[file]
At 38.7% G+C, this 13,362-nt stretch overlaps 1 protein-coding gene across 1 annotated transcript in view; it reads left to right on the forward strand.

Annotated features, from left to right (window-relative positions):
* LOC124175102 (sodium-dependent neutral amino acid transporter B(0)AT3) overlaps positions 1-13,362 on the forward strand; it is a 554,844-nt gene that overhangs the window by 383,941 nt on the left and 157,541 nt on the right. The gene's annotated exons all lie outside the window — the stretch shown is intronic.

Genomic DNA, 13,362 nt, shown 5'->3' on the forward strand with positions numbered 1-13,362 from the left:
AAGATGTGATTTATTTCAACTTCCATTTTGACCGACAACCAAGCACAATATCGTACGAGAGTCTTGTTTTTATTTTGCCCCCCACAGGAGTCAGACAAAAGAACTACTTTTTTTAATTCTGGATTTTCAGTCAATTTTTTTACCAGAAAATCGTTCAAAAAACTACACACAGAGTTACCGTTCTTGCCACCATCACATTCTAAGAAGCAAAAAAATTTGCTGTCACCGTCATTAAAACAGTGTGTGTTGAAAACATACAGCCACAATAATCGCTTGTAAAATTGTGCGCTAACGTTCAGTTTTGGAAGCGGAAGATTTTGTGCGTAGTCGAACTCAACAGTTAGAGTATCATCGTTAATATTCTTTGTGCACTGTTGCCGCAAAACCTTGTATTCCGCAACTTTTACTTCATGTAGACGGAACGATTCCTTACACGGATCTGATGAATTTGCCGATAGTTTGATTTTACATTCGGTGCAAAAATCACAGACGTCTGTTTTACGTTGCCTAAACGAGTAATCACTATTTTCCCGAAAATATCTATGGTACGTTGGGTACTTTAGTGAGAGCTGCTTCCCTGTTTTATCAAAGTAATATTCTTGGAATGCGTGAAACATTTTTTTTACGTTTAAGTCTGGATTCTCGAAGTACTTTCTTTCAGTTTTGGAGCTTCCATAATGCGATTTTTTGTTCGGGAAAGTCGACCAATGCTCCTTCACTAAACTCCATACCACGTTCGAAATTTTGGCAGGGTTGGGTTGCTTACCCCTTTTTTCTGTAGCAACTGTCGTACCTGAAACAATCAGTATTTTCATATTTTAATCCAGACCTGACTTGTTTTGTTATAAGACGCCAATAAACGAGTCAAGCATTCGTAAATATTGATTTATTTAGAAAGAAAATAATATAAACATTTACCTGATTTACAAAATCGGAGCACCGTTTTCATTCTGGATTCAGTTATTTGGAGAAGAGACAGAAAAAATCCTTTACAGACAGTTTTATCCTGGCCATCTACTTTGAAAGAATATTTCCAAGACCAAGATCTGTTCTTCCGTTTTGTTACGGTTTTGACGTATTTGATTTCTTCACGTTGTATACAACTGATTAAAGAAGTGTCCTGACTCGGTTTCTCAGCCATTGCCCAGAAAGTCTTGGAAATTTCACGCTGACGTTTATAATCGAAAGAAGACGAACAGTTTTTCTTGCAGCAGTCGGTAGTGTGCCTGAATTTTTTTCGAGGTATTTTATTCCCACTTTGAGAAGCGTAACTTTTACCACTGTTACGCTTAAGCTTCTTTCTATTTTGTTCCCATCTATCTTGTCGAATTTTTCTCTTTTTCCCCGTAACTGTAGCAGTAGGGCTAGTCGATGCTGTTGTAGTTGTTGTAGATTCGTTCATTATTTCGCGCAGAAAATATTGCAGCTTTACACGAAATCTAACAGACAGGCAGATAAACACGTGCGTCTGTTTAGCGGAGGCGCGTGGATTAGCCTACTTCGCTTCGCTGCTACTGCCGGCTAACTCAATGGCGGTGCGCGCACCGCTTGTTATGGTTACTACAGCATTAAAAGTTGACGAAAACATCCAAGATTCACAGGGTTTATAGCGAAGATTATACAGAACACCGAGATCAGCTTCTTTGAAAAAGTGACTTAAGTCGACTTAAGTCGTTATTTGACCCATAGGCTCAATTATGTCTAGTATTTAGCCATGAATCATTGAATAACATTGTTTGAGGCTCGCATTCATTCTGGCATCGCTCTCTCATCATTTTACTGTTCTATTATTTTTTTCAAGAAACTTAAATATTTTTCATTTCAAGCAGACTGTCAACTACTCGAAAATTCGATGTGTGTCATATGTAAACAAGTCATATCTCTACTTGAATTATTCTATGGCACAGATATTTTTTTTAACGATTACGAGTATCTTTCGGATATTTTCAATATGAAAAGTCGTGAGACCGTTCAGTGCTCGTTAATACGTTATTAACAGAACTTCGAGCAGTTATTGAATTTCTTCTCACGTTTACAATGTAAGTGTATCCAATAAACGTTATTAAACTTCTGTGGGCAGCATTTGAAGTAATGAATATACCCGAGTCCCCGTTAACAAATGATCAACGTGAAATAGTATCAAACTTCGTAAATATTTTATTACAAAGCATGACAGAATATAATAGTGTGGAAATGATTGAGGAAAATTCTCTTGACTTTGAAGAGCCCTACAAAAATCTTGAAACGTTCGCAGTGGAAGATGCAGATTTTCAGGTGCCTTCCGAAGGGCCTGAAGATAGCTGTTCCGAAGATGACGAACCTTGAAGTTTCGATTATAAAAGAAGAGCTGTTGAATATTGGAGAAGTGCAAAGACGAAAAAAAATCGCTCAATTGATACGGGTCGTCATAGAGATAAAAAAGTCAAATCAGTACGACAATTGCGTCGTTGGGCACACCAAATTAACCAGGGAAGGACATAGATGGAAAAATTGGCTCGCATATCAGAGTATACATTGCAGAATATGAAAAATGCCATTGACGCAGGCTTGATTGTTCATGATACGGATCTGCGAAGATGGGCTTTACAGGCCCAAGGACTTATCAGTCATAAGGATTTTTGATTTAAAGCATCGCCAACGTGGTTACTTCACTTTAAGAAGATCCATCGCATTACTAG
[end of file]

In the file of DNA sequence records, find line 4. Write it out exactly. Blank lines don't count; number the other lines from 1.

Genomic DNA, 13,362 nt, shown 5'->3' on the forward strand with positions numbered 1-13,362 from the left: